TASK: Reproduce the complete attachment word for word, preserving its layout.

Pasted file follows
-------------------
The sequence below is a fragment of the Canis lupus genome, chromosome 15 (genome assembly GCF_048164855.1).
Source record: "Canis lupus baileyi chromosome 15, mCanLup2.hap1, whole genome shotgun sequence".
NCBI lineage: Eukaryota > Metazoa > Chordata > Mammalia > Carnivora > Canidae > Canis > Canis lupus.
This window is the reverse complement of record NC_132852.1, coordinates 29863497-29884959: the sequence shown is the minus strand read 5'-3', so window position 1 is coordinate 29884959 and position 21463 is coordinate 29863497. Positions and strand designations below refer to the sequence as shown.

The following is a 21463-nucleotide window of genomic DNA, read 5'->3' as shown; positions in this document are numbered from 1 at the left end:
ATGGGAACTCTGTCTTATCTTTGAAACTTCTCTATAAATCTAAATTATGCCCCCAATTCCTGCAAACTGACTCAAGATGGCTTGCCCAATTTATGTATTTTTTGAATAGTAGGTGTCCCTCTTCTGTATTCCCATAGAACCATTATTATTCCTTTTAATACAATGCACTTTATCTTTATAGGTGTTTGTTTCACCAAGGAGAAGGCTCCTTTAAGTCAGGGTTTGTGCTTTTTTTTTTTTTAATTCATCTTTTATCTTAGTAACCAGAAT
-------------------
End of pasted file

The sequence below is a fragment of the Canis lupus genome, chromosome 15 (genome assembly GCF_048164855.1).
Source record: "Canis lupus baileyi chromosome 15, mCanLup2.hap1, whole genome shotgun sequence".
NCBI lineage: Eukaryota > Metazoa > Chordata > Mammalia > Carnivora > Canidae > Canis > Canis lupus.
This window is the reverse complement of record NC_132852.1, coordinates 29863497-29884959: the sequence shown is the minus strand read 5'-3', so window position 1 is coordinate 29884959 and position 21463 is coordinate 29863497. Positions and strand designations below refer to the sequence as shown.

The following is a 21463-nucleotide window of genomic DNA, read 5'->3' as shown; positions in this document are numbered from 1 at the left end:
ATGGGAACTCTGTCTTATCTTTGAAACTTCTCTATAAATCTAAATTATGCCCCCAATTCCTGCAAACTGACTCAAGATGGCTTGCCCAATTTATGTATTTTTTGAATAGTAGGTGTCCCTCTTCTGTATTCCCATAGAACCATTATTATTCCTTTTAATACAATGCACTTTATCTTTATAGGTGTTTGTTTCACCAAGGAGAAGGCTCCTTTAAGTCAGGGTTTGTGCTTTTTTTTTTTTTAATTCATCTTTTATCTTAGTAACCAGAAT